How sobriety changed my love life

The first time I soberly kissed someone, I couldn’t stop laughing. Back then, it was so unnatural to kiss without having had one (or 10) drinks first.

Drunk, I could date anyone cute. The guy was 8 years younger than me when I was traveling to Statia Island. He was my friend’s ex. He told me he had a crush on me the whole time he was dating my friend.

Because alcohol impairs the frontal lobe of the brain – the part responsible for judgment – bad decisions can often do good. I’m not saying dating a younger man or your friend’s ex is always bad, but for me, at the time, it was bad choices.

Alcohol itself is largely about instant pleasure. So it follows that the more we drink and the more often, the more we live in the moment – ​​to hell with the consequences.

Sober, I learned that the consequences are very real. I no longer wanted to date people who were totally inappropriate for me simply because I found the situations interesting, exciting, or electrically aroused.

As I kissed Tom, between giggles, I realized I was nervous and uncomfortable with what I was letting happen. I had nothing in common with this person other than the fact that we were both sober (which is why a mutual friend introduced us).

He’s worked on cars, so I can’t explain how windshield wipers work. I write for a living and I had to explain some of the longest words I used. I had the chance to travel the globe, while Tom had never left Florida.

Of course, if there were enough other compatibility items, we could have ignored them and focused on building a foundation. But I realized that I had no desire to do that.

I realized that I was done dating inappropriate people.

More importantly, I realized that I hate it when men rush over the physical aspect of dating.

Even when I first started kissing boys, I never liked how quickly the boys accelerated, grabbing my body while I was still deciding how I felt about them. Maybe they knew I was sizing them up. Maybe they were trying to see how far they could go before I realized I didn’t like them.

Over the years and through the power of alcohol, I have learned – to some degree – to accept the rapid physical advancement of modern dating. But even drunk, I often felt pushed too far too fast.

I remember once when I met a cute guy in a bar. As he walked to his car, I joined him intending to have a quick kiss or two. Instead, about 3 minutes later, he started forcefully pushing my head towards his crotch, which to me is one of the most disrespectful things a man can do to a woman.

Drunk or sober, we tend to know we deserve better, but drunkenness makes us more vulnerable and less resistant to what we know isn’t good for us.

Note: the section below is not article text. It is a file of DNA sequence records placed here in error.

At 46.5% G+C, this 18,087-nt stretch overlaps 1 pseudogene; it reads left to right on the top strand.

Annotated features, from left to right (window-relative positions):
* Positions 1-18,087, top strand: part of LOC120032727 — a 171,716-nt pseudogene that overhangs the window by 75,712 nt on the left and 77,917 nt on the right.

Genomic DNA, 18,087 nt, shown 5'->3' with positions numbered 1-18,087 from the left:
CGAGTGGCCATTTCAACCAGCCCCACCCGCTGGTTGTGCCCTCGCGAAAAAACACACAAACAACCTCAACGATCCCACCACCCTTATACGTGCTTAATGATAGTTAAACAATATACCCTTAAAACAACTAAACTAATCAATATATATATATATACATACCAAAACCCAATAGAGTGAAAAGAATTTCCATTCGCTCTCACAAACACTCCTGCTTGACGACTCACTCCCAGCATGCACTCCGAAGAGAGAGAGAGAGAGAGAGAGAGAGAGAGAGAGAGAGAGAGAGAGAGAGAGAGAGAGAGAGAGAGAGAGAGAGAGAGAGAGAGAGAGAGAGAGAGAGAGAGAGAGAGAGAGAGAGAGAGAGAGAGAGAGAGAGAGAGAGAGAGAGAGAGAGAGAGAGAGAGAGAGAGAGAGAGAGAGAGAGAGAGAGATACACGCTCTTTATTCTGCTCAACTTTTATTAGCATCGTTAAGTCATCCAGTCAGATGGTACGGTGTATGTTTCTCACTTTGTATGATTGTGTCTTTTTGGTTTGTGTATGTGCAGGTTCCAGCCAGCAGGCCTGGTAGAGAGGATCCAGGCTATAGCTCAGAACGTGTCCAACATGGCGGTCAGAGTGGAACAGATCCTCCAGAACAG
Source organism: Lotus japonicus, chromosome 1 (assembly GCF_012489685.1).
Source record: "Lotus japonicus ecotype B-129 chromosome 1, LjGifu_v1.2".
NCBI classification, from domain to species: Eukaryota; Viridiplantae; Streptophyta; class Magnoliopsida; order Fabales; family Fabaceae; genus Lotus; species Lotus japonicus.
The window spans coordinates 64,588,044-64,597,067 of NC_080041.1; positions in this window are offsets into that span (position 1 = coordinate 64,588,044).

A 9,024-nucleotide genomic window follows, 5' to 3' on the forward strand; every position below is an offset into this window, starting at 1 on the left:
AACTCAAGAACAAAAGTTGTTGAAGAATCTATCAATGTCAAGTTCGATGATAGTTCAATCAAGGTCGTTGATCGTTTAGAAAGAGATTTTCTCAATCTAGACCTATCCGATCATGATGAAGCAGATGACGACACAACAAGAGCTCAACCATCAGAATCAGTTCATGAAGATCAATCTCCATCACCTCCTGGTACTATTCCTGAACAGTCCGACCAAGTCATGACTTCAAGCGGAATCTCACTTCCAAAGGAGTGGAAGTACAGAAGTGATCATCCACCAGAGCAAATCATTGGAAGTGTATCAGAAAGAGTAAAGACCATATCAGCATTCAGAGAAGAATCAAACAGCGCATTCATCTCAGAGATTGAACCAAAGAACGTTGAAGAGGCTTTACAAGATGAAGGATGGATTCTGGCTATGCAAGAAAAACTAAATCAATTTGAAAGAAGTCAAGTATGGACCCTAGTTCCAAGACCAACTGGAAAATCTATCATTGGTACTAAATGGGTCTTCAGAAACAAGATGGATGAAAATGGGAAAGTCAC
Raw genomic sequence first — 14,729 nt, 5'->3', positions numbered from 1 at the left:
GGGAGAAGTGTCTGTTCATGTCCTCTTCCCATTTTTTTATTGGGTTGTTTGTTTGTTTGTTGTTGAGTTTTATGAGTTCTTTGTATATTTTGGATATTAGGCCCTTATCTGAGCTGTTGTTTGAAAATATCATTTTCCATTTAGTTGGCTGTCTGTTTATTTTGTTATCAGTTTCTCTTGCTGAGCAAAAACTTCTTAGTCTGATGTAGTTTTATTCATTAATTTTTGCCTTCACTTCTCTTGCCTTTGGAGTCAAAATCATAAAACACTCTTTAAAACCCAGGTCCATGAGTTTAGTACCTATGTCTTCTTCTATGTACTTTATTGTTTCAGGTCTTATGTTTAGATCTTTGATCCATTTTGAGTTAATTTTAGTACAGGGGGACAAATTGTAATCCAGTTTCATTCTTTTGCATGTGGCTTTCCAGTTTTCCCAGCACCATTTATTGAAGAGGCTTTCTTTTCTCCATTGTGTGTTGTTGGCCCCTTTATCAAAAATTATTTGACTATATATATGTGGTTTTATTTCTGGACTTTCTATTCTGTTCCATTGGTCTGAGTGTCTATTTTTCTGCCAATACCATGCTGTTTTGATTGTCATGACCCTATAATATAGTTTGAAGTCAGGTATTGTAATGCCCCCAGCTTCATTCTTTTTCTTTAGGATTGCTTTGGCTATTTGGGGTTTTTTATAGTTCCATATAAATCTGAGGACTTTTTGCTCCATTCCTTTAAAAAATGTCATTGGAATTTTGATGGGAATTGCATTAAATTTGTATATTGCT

But back to Tom. Tom was a great kisser, but he too seemed to be under a deadline to touch as much of my body as quickly as possible. He kept trying to get his hands under my skirt.

The fact that he kept cajoling me all the time only made it worse: “Relax. Let yourself go. Do not hold back.

If I had listened to him, I could easily have agreed that I was tense and had to “give in to my passions”. Although I didn’t feel much passion, just uncertainty – hence the uncontrollable laughter.

And that’s all: I didn’t need men to talk to me about my passions. I didn’t need my love life explained to me by a man, much less someone trying to get into my pants.

Before I got sober, I might have been flattered by the attention, thinking he was cute. But sober, I was fully using my brain with all of its discernment, which was telling me that I wasn’t sure how I felt about the person I was kissing.

Therefore, I realized that the question I had to ask was, “Should I date Tom?” not “How far should I let Tom go on a first date?” Sober, I was in touch with my instincts, more blunted by a drink, which told me that I didn’t want to be sitting on an IKEA sofa with Tom, doing something I would later regret. Damn, I regretted it even when it was happening. So I left.

Too often when I drank, I regretted what I had done because I was doing it for the wrong reasons. I started dating boys when I was 13. Back then, every wink and every kiss made me feel pretty. I wasn’t sure I was beautiful unless a boy told me to. This attention has become an addiction. Like alcohol, the attention of sex that attracts us is a short-lived high. I had to hunt him daily and it was never enough.

What we often miss is that attention and love are not the same things. Far from there. If we just attract attention, especially from men we ultimately don’t want to be with, we’ll fail to form a deeper connection with someone we truly care about.

Attention is like crumbs, while love is all the cake. Having it all, to me, feels like a relationship with someone who wants to help me achieve my dreams, vacation with me, and build a life together.

Photo credit: d3sign via Getty Images

About Jimmie P. Ricks

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